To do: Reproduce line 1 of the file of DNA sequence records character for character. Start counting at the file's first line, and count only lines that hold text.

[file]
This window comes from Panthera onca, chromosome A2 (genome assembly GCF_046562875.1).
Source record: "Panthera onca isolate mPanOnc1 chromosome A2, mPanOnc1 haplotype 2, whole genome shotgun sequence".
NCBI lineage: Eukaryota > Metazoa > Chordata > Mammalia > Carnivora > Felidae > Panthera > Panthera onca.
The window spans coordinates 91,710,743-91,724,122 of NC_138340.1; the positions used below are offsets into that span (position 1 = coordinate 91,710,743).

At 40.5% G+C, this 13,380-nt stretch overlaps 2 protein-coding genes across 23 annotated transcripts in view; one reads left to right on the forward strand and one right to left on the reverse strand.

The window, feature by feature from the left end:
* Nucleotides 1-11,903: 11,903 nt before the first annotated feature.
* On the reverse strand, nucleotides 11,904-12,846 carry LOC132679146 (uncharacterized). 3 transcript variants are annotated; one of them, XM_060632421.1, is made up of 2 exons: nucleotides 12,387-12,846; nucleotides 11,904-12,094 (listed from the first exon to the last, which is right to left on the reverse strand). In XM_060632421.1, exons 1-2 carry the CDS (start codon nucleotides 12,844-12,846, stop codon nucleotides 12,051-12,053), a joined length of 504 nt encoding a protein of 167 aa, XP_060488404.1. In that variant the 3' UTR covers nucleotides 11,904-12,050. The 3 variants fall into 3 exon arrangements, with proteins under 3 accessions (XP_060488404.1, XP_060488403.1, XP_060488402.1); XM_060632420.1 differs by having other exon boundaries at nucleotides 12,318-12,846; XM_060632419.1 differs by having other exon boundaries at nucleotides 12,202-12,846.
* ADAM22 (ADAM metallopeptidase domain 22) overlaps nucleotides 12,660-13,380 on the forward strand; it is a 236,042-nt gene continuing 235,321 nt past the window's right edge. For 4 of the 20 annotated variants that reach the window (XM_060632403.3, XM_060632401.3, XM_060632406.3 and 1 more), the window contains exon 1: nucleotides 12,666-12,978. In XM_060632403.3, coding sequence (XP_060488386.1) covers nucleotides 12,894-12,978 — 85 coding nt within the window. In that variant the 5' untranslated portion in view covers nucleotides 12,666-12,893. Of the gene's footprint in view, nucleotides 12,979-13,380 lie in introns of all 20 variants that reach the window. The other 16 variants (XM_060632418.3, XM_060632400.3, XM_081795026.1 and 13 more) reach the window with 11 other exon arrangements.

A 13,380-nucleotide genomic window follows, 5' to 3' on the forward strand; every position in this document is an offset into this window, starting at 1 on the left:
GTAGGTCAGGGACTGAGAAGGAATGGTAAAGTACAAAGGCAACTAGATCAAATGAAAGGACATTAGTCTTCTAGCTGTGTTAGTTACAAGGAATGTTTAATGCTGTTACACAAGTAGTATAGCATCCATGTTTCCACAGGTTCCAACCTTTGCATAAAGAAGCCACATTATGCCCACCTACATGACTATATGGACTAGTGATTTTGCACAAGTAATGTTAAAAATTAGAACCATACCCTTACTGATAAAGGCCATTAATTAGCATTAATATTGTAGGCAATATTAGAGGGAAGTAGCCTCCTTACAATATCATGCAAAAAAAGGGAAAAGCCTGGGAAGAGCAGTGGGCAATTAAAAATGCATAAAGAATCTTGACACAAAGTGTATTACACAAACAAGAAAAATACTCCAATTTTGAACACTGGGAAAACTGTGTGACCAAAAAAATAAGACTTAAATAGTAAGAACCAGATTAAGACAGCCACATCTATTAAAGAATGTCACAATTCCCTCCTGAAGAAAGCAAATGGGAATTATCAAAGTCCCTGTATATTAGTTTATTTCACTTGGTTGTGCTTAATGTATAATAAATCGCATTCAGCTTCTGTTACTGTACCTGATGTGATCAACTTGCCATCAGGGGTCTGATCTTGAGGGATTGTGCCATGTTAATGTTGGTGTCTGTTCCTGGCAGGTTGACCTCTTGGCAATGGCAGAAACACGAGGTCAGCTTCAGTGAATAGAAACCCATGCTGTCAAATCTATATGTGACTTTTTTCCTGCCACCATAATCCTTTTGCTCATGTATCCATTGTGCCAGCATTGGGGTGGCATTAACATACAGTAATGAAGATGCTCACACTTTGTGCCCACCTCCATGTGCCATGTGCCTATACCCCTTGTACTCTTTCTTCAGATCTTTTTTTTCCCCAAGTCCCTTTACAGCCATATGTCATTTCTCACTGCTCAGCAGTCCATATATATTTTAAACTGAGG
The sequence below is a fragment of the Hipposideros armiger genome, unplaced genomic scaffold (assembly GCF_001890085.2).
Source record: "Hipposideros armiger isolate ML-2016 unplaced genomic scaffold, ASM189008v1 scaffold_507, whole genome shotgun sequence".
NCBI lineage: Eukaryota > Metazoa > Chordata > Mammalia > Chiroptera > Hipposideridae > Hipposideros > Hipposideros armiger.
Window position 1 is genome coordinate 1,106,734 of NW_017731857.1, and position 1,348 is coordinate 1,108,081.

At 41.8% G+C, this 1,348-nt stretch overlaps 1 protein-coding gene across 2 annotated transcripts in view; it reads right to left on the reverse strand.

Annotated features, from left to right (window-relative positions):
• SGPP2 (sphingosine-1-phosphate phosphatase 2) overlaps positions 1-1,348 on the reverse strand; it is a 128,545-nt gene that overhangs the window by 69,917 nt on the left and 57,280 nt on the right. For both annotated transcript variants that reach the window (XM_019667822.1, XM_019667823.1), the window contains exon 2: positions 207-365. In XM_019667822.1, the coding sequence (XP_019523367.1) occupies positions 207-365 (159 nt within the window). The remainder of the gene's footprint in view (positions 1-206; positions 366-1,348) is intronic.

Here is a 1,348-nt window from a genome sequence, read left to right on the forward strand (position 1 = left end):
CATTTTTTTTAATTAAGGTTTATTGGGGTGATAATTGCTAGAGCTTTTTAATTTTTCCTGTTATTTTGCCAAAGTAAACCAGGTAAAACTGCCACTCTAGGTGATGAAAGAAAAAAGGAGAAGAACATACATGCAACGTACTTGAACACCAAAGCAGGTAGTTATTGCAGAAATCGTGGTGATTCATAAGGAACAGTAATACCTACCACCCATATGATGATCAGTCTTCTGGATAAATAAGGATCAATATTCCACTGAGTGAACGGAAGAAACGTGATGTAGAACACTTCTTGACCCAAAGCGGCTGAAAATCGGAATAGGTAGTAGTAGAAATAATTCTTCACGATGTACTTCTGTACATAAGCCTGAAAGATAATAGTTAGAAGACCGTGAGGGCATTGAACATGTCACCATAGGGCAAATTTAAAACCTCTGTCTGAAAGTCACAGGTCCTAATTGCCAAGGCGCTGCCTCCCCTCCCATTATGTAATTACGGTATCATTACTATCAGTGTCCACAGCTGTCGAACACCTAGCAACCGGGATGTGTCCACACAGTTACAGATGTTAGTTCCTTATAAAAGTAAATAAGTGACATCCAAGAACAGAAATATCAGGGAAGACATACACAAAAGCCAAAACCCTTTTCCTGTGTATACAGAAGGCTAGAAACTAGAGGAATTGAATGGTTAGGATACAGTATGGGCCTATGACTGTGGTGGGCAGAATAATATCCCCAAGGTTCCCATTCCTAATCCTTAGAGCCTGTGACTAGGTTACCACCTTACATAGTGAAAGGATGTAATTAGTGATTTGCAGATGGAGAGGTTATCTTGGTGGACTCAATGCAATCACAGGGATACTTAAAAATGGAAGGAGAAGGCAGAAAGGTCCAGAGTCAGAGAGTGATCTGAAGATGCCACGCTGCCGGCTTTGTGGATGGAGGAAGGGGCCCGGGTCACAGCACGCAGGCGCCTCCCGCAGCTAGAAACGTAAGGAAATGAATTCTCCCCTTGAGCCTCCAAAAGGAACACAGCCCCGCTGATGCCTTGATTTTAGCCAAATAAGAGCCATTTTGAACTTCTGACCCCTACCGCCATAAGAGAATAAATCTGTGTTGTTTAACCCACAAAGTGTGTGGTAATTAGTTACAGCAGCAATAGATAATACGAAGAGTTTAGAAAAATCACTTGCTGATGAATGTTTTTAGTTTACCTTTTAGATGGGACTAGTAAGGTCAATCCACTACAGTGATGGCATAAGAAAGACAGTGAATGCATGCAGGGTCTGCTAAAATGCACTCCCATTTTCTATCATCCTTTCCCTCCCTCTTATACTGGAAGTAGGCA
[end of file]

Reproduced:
This window comes from Panthera onca, chromosome A2 (genome assembly GCF_046562875.1).